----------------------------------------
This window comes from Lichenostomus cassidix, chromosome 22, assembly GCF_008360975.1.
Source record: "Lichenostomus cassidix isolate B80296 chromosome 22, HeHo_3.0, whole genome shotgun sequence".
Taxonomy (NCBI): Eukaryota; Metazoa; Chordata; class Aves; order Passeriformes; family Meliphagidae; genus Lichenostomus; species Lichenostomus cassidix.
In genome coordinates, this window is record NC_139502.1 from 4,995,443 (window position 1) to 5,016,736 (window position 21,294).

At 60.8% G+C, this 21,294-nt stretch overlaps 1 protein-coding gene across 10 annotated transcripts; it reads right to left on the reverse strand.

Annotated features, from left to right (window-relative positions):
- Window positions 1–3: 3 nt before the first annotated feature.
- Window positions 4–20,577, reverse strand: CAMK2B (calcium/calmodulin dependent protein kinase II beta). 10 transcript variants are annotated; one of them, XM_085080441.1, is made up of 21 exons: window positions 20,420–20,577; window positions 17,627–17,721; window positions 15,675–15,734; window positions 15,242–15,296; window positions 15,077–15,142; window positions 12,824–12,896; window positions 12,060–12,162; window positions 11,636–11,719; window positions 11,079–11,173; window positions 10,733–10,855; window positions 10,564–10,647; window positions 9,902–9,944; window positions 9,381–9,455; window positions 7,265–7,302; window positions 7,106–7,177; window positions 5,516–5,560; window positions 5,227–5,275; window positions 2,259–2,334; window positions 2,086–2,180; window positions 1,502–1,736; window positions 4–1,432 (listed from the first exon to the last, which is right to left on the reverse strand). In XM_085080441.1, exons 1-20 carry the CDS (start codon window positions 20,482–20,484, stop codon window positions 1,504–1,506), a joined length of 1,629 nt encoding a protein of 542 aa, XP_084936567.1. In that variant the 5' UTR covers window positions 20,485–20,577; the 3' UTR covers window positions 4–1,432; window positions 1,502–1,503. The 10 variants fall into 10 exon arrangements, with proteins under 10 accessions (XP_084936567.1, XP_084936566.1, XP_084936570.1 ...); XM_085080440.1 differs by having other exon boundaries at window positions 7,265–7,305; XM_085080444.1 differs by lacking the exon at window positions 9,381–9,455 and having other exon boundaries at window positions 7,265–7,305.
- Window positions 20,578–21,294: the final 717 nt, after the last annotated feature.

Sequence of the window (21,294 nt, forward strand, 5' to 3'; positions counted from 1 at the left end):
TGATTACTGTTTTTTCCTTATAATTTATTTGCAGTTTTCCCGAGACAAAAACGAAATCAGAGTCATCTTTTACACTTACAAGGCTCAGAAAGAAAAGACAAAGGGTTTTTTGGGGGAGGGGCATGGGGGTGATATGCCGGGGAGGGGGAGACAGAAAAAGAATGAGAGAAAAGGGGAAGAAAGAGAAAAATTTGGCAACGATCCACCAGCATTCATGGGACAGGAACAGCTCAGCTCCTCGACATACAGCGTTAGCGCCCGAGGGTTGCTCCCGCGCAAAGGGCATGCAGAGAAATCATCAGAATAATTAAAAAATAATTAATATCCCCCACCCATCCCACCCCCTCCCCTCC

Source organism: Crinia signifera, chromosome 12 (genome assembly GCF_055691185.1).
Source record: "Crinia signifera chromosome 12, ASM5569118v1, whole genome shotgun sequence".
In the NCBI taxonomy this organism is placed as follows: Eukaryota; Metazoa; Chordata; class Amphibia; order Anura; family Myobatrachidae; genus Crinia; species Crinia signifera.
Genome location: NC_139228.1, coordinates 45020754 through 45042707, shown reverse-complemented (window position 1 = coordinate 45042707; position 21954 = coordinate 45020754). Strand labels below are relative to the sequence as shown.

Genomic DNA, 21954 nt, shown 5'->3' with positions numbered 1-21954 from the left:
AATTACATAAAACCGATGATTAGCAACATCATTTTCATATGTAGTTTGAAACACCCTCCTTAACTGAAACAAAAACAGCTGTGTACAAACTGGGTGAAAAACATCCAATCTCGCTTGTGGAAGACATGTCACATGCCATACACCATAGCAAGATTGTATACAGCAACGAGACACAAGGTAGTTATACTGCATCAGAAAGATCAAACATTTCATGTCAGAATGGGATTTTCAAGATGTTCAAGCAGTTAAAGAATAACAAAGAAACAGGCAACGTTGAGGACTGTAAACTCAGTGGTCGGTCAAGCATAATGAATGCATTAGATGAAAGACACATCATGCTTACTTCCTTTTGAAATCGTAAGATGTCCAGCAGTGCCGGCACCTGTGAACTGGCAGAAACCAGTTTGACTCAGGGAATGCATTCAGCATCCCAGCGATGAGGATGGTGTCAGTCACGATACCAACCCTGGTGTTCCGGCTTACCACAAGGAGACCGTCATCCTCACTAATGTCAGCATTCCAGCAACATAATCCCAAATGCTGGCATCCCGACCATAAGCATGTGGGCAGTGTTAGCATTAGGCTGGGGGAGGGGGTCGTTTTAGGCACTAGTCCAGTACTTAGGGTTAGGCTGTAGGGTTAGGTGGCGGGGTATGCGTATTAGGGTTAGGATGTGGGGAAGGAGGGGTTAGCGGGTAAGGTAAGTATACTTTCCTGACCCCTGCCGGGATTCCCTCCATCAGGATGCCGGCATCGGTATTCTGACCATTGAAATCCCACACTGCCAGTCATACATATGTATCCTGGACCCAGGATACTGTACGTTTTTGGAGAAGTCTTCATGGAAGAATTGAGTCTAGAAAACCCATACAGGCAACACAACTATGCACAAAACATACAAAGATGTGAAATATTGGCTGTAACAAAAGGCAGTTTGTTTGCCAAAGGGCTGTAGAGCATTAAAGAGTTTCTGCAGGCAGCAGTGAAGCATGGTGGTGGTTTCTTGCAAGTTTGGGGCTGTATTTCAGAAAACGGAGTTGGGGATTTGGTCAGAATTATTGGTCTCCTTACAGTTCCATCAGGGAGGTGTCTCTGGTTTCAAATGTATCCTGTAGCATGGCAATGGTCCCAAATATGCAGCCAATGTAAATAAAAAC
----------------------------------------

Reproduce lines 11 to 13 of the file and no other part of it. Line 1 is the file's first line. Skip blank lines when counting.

TGATTACTGTTTTTTCCTTATAATTTATTTGCAGTTTTCCCGAGACAAAAACGAAATCAGAGTCATCTTTTACACTTACAAGGCTCAGAAAGAAAAGACAAAGGGTTTTTTGGGGGAGGGGCATGGGGGTGATATGCCGGGGAGGGGGAGACAGAAAAAGAATGAGAGAAAAGGGGAAGAAAGAGAAAAATTTGGCAACGATCCACCAGCATTCATGGGACAGGAACAGCTCAGCTCCTCGACATACAGCGTTAGCGCCCGAGGGTTGCTCCCGCGCAAAGGGCATGCAGAGAAATCATCAGAATAATTAAAAAATAATTAATATCCCCCACCCATCCCACCCCCTCCCCTCC

Source organism: Crinia signifera, chromosome 12 (genome assembly GCF_055691185.1).
Source record: "Crinia signifera chromosome 12, ASM5569118v1, whole genome shotgun sequence".